Ask anyone about Christel DeHaan’s defining traits, and the words “hard worker” inevitably come up. The German native was born in the last days of World War II and raised by her mother after her father was killed during an American air raid. As a teen, she moved to England to work as a domestic, then to Indiana after meeting her first husband, who was a soldier based in the United Kingdom.
In 1974, she and her second husband, Jon DeHaan, started a time-share company called Resort Condominiums International. DeHaan maintained control of the company after she and her husband divorced, and in 1997, she sold it for $825 million.
But she wasn’t ready for a life of leisure. Shortly thereafter, a former colleague asked her for financial support for two Mexican orphanages. DeHaan decided to visit, and what she found drastically changed her post-RCI plans. To help the poorest of the poor raise themselves out of poverty, she developed a “poverty alleviation model” that included providing schools, then helping students with other milestones like getting into college and finding jobs. The organization, founded in 1998, became known as Christel House International.
Until shortly before her death this year from cancer, DeHaan remained deeply involved in its operations. She even visited each Christel House school annually, requiring trips to three countries.
The organization’s capabilities became so widely known that, when Oprah Winfrey wanted to open her own school in South Africa, she asked DeHaan for her input.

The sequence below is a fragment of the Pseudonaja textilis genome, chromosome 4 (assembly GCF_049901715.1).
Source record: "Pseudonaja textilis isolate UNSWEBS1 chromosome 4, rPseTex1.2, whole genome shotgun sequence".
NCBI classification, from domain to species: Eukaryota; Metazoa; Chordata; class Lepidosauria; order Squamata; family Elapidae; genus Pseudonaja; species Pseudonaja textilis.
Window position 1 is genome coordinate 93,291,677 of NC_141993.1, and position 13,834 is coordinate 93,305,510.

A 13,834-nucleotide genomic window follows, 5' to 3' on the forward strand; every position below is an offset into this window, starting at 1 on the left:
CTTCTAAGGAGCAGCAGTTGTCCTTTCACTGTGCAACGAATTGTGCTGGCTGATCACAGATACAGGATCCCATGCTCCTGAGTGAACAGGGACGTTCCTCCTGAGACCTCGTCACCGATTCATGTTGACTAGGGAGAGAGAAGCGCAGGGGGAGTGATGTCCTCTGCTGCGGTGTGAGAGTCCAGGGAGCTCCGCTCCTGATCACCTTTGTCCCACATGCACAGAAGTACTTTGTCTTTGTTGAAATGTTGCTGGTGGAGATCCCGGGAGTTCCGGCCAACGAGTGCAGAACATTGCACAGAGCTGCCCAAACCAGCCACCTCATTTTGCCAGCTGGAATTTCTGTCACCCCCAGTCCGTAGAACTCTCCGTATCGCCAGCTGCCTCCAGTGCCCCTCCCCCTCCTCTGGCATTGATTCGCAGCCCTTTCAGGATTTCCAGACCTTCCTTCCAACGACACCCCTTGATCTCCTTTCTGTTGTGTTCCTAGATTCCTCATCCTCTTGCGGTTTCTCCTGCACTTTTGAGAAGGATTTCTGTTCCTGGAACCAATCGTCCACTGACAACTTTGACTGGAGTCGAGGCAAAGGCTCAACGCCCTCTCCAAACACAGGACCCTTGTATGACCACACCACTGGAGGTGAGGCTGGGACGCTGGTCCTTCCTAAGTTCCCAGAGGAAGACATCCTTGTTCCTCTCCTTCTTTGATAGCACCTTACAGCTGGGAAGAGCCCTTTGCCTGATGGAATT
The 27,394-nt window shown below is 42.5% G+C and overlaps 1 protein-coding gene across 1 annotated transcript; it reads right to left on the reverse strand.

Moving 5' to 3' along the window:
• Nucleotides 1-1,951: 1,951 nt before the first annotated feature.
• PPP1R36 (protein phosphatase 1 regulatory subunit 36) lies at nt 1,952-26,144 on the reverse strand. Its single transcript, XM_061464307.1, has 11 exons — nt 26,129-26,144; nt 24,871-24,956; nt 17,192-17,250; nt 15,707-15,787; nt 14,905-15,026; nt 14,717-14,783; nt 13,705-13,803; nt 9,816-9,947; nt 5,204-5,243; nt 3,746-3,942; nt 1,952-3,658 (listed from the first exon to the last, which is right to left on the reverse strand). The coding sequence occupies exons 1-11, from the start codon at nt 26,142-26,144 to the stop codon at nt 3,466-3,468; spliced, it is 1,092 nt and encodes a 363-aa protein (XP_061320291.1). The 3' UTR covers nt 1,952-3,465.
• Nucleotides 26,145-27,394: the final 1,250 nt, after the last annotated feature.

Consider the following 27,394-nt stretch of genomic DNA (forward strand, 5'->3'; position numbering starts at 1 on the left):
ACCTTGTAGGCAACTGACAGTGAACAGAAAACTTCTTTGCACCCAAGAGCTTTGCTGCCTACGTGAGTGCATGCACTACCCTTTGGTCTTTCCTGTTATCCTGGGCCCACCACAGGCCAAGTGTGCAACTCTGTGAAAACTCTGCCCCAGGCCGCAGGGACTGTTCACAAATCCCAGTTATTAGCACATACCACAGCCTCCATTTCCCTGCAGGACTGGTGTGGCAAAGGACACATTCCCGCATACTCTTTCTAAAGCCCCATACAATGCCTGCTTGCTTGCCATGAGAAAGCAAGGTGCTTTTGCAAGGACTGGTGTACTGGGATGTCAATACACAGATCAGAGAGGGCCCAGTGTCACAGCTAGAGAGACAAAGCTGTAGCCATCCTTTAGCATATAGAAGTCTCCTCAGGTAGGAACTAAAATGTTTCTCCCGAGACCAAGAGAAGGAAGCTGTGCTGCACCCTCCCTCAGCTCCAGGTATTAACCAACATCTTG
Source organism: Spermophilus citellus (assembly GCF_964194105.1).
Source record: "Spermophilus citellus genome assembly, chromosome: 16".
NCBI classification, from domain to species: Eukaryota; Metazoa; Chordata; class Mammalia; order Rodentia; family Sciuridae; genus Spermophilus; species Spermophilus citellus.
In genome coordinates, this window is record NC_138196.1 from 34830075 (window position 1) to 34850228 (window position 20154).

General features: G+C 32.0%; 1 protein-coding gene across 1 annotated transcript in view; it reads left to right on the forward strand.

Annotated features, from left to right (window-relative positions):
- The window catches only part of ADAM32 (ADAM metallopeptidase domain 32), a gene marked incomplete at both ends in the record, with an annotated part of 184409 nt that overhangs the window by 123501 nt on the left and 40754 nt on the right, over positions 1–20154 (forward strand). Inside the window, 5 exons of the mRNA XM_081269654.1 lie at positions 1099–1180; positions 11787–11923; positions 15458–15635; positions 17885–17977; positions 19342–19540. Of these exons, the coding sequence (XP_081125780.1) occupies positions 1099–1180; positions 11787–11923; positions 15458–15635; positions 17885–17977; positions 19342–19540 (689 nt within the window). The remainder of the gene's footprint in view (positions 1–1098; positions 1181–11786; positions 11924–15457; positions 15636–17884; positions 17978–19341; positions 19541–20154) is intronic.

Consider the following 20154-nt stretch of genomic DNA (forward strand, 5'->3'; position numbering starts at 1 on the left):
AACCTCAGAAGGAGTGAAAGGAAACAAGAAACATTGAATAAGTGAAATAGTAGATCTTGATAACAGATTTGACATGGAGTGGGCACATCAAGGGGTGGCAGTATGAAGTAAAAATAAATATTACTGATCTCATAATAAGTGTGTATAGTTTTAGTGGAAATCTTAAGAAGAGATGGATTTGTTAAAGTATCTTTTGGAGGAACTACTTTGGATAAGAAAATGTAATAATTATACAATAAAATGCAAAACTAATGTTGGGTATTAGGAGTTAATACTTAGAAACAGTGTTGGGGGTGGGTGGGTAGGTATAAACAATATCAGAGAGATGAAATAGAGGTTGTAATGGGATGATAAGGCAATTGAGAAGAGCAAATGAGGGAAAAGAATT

She also wasn’t stingy about financing the program. DeHaan covered all of the group’s administrative costs, which she did to ensure that money from outside donors went directly to children. That arrangement has continued after her death.
“As founder, I will continue to support the organization,” DeHaan told IBJ in 2018. “My financial commitment ensures that 100% of donor contributions will go directly to help kids. There is a structure in place to ensure that general and administrative and fundraising expenses are covered in perpetuity.”
DeHaan also founded and chaired the Christel DeHaan Family Foundation, which provides $2 million annually to central Indiana arts and cultural organizations.
Former Indianapolis Mayor Bart Peterson shared DeHaan’s belief in the importance of education, and the two worked together to promote Indiana charter schools. Today, he serves as president and CEO of Christel House International, which operates two schools in India, one in South Africa, one in Mexico, one in Jamaica, and three charter schools in Indianapolis.
“I remember the two of us walking into a meeting with the governor,” Peterson said. “She was asking for his support on a particular legislative change, and said, ‘Governor, if you want me to get on my knees and beg, I will do that.’”
She got her way, as she did on most issues.
“‘No’ was never an acceptable answer to her,” Peterson said. “She could convince you to do what she wanted you to do, and almost always leave you feeling good about it.”